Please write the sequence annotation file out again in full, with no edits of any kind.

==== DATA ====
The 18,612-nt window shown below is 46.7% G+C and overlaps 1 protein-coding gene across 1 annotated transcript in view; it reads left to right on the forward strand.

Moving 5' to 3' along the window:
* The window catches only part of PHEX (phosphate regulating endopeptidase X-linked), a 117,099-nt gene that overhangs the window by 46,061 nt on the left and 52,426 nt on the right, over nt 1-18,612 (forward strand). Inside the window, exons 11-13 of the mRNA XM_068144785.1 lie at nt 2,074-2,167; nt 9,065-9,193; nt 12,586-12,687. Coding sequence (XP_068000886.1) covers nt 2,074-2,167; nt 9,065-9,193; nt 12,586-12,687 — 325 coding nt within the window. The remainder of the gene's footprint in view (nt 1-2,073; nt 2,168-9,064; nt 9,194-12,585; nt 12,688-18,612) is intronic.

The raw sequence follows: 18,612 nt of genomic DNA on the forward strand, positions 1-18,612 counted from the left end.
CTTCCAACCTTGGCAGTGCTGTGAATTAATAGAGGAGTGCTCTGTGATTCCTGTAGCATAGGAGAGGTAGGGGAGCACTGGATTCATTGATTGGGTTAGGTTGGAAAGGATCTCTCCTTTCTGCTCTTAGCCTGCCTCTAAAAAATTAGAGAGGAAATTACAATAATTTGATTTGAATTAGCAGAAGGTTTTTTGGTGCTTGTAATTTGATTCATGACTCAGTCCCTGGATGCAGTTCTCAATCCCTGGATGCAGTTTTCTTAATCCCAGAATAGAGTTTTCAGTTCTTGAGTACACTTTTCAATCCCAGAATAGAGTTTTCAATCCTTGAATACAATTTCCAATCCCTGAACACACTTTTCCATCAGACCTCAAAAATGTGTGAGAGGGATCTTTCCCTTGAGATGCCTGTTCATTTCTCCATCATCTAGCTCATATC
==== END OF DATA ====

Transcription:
The 18,612-nt window shown below is 46.7% G+C and overlaps 1 protein-coding gene across 1 annotated transcript in view; it reads left to right on the forward strand.

Moving 5' to 3' along the window:
* The window catches only part of PHEX (phosphate regulating endopeptidase X-linked), a 117,099-nt gene that overhangs the window by 46,061 nt on the left and 52,426 nt on the right, over nt 1-18,612 (forward strand). Inside the window, exons 11-13 of the mRNA XM_068144785.1 lie at nt 2,074-2,167; nt 9,065-9,193; nt 12,586-12,687. Coding sequence (XP_068000886.1) covers nt 2,074-2,167; nt 9,065-9,193; nt 12,586-12,687 — 325 coding nt within the window. The remainder of the gene's footprint in view (nt 1-2,073; nt 2,168-9,064; nt 9,194-12,585; nt 12,688-18,612) is intronic.

The raw sequence follows: 18,612 nt of genomic DNA on the forward strand, positions 1-18,612 counted from the left end.
CTTCCAACCTTGGCAGTGCTGTGAATTAATAGAGGAGTGCTCTGTGATTCCTGTAGCATAGGAGAGGTAGGGGAGCACTGGATTCATTGATTGGGTTAGGTTGGAAAGGATCTCTCCTTTCTGCTCTTAGCCTGCCTCTAAAAAATTAGAGAGGAAATTACAATAATTTGATTTGAATTAGCAGAAGGTTTTTTGGTGCTTGTAATTTGATTCATGACTCAGTCCCTGGATGCAGTTCTCAATCCCTGGATGCAGTTTTCTTAATCCCAGAATAGAGTTTTCAGTTCTTGAGTACACTTTTCAATCCCAGAATAGAGTTTTCAATCCTTGAATACAATTTCCAATCCCTGAACACACTTTTCCATCAGACCTCAAAAATGTGTGAGAGGGATCTTTCCCTTGAGATGCCTGTTCATTTCTCCATCATCTAGCTCATATC